Underlying the appeal of China's lenders is the potential profit to be earned from the country's rapid economic growth, expected to be 9% this year, and the rise of the Chinese consumer. Penetration rates among China's 1.3 billion people for credit cards and insurance are low, and the budding popularity of cars, home ownership and other symbols of middle-class status hold the promise of big growth in consumer loans. Investing in the country's biggest lenders, which have upward of 10,000 branches, gives foreign banks access to the broadest market possible.

For the past decade, China has embarked on a massive program to transform its banks from piggy banks for government-decreed lending into commercial entities with professional
management so they can better compete when the market is opened to foreign competition at the end of next year. As part of that, Beijing has pumped $60 billion into its three biggest banks to offset bad loans, ordered the overhaul of credit-risk systems and put in place audit committees and board structures to try to ensure management acts in the best interest of the bank.

"Ten years ago, Chinese banks were not commercially run at all," said David Marshall, a banking analyst with Fitch in Hong Kong. But, he notes, "it will take many more years before Chinese banks have robust risk-management systems and sound financial profiles."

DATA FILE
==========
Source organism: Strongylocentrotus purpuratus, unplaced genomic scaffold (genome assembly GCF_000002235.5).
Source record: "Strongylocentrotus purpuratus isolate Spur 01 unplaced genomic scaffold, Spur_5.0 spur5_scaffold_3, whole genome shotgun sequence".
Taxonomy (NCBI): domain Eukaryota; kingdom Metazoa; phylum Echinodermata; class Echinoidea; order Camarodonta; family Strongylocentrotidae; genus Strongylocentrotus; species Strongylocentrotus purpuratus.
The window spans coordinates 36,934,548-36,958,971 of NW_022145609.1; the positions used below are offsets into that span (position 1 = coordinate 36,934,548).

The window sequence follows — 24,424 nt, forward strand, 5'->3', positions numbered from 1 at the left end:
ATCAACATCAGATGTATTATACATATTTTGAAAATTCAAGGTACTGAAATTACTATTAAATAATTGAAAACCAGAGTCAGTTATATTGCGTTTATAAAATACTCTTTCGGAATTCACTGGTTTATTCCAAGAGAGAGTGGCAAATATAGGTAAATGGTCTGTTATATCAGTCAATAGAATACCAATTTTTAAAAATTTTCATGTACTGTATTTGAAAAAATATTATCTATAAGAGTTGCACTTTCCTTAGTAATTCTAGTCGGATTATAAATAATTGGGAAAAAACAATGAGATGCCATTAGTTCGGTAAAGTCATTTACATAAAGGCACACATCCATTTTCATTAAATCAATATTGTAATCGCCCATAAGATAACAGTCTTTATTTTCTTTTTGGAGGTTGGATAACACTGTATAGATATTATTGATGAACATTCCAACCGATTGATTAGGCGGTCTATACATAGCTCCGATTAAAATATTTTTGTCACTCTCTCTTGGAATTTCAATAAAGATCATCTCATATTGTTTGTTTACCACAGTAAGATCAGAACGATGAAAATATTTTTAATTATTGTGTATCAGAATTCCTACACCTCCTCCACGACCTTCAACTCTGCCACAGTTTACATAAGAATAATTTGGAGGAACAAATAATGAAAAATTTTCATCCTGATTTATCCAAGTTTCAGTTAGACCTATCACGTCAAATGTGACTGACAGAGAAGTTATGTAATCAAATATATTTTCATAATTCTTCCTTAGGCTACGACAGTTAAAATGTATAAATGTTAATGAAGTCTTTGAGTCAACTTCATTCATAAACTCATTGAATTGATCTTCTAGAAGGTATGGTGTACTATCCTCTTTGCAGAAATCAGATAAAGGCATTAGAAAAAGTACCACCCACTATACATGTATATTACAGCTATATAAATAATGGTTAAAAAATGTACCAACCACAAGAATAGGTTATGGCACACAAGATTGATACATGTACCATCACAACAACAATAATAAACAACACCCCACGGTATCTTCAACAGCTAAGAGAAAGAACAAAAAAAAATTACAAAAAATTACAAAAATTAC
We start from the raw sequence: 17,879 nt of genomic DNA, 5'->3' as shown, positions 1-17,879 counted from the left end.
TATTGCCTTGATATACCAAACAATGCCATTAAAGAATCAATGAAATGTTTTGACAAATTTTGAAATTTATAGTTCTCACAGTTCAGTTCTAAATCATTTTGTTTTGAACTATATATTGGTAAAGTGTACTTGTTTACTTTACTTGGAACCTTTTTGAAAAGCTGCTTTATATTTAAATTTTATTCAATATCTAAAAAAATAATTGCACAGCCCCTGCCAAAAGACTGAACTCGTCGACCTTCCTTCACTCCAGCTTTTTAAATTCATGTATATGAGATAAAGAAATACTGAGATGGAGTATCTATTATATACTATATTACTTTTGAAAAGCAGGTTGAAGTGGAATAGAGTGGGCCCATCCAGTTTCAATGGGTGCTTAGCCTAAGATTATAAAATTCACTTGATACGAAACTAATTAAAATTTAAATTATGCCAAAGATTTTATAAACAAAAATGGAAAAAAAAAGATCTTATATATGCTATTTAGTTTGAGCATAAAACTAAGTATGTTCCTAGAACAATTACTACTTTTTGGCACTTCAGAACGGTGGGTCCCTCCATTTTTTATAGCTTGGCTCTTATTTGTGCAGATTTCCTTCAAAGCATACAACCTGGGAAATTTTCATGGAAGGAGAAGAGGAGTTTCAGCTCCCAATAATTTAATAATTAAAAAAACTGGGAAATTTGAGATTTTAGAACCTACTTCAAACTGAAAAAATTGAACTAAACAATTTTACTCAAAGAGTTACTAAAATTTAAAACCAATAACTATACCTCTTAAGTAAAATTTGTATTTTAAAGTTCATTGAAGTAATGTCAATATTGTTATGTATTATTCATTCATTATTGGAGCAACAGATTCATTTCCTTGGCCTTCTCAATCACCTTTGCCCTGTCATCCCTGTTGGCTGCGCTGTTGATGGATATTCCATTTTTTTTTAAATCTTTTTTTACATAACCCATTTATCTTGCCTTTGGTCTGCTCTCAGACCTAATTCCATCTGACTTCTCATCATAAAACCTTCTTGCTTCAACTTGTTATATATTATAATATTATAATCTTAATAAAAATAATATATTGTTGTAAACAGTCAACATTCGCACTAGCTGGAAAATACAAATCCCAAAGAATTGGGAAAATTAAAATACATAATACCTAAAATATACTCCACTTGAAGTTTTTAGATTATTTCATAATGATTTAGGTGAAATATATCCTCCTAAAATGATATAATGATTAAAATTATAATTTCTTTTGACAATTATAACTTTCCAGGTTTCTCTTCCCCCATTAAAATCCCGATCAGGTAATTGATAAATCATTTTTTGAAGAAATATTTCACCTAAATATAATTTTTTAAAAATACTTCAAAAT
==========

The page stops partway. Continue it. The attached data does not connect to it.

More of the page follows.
The downside risks are formidable. Corruption and theft is chief among them. Earlier this month, Chinese state media reported that a former head of Bank of China's listed Hong Kong unit was given a suspended death sentence for embezzlement. In April, the bank revealed a lending scandal that it said cost its Beijing branch about $78 million. The chairman of China Construction Bank resigned in March amid allegations of corruption.

Beyond that is the issue of asset quality. The banks themselves aren't very profitable and "if the economy takes a stumble, the impact on the banks will be disastrous," says Fitch's Mr. Marshall.

Concerns about just that led Royal Bank of Scotland, the world's sixth-biggest bank by market capitalization, to ask for protection against erosion in the value of its investment when it agreed to its $1.6 billion investment in Bank of China earlier this month, according to a person involved in the deal.

The proposed deal signed yesterday with the Goldman-led consortium is a preliminary agreement without price terms, although the investment is expected to exceed $3 billion, according to the person familiar with the talks. While the financial terms are still subject to negotiation, this person said that Allianz will put in about $1 billion, mainly through its principal investment group, American Express between $200 million and $300 million and a Goldman Sachs private-equity fund will provide the rest. Goldman will then sell parts of its stake to other investors. Goldman has already profited handsomely from an investment in China's finance sector. In May, Goldman and Morgan Stanley sold their combined 9.91% stake in Ping An Insurance (Group) Co. for $1 billion, a hefty return on the $35 million each bank invested in 1994.